Why Trust Is Crucial For Leadership
Trust is one of the foundational aspects of human collaboration. Here's why it matters for leaders.
Trust is a fundamental element of all aspects of life and is especially relevant for leadership. Trusting relationships between leaders and employees foster high-performing teams, while those who lack trust will struggle to collaborate and innovate.
In this post, I will explore why trust is essential for leadership and how it can be built.
Building a Foundation of Trust
Jessy got the assignment from their boss—let's call him Steve—to do market research for a new product. Over the next couple of months, they read reports and analyses, conducted interviews, monitored competitors, and much more to finally synthesise all their findings in a comprehensive study to present.
Steve is satisfied. However, he tasks an external company to verify the results without telling Jessy. But obviously, Jessy eventually hears about Steve's decision.
Try empathising with Jessy. How would you feel in that situation? Are you angry? Or can you understand Steve's decision? Do you feel trusted?
Trust is the foundation of all relationships and is especially important for leaders. It's one of their most crucial tasks to ensure an environment that nurtures the genuine connection between people—and trust is the main component for those connections.
As humans, we are naturally dependent on a trusting environment. We're social animals, relying on a group to protect us from outside threats. Michael Tomasello even argues that Homo sapiens is an "ultra-social animal" in the European Journal of Social Psychology: "Our own view is that humans set off down their ultra-social, cooperative pathway when some changes in ecological conditions forced them to become obligate collaborative foragers."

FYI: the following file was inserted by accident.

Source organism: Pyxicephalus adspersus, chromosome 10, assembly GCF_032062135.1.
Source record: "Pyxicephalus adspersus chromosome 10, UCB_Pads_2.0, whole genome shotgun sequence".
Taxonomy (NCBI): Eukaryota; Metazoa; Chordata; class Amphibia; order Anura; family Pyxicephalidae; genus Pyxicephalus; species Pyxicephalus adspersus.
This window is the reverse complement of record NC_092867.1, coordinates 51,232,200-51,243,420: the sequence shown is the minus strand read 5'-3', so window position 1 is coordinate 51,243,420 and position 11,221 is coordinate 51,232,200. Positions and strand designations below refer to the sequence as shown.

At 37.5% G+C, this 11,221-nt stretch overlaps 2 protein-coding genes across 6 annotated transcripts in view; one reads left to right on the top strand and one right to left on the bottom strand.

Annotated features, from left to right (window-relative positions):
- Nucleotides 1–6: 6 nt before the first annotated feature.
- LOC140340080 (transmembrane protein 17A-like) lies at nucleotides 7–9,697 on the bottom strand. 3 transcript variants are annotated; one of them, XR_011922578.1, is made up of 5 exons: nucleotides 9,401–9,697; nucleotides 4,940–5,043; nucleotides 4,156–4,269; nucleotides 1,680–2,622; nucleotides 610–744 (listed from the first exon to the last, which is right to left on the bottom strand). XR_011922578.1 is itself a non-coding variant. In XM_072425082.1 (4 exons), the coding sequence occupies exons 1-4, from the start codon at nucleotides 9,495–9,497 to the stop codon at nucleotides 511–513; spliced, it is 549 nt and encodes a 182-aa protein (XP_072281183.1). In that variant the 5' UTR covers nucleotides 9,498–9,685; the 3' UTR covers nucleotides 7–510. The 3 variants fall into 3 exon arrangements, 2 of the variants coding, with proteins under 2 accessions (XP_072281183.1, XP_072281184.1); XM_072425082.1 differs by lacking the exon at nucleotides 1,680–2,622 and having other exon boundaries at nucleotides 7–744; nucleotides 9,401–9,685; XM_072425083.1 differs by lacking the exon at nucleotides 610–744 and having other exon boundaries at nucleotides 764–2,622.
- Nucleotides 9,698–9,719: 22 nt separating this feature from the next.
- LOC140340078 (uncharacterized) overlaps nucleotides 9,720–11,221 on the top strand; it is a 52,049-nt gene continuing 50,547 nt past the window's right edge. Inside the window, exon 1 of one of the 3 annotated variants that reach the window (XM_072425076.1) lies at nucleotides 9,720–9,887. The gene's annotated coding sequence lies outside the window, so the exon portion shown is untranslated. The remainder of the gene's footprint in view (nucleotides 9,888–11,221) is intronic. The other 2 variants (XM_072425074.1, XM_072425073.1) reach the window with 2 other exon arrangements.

Tomasello further explains that "interdependence of the human variety led humans to put their heads together in acts of shared intentionality in which they acted on and understood the world together as a kind of plural subject. Individuals came to feel commitments and obligations toward one another as they worked together."
Belonging to a trusting group lies deeply rooted in the human essence. And although we do not depend on the group anymore for our basic survival, this primal instinct still applies to our lives—and especially impacts the way companies and leaders have to create their environment. Building a foundation of trust is the leadership's responsibility who has the means and leverage to achieve meaningful changes in the company's culture.
However, trust doesn't emerge overnight. In fact, the phrase "trust me" uttered by someone you don't know or trust might make you even more suspicious. Building trust takes time, persistence, and intrinsic motivation on the leader's part.
The Components Of Trust
We're inclined to look for easy recipes to build trust, a simple checklist we can work through, and the job's done. But trust and relationships don't work that way. They're constantly changing and need to be worked on because if the work stops, they fall apart and eventually break.
However, a long history of research around trust lets you break it down into three components: competence, honesty, and benevolence.
Let's apply this to the fictional protagonists above. If Steve were a trusting leader, he would show the three components of trust: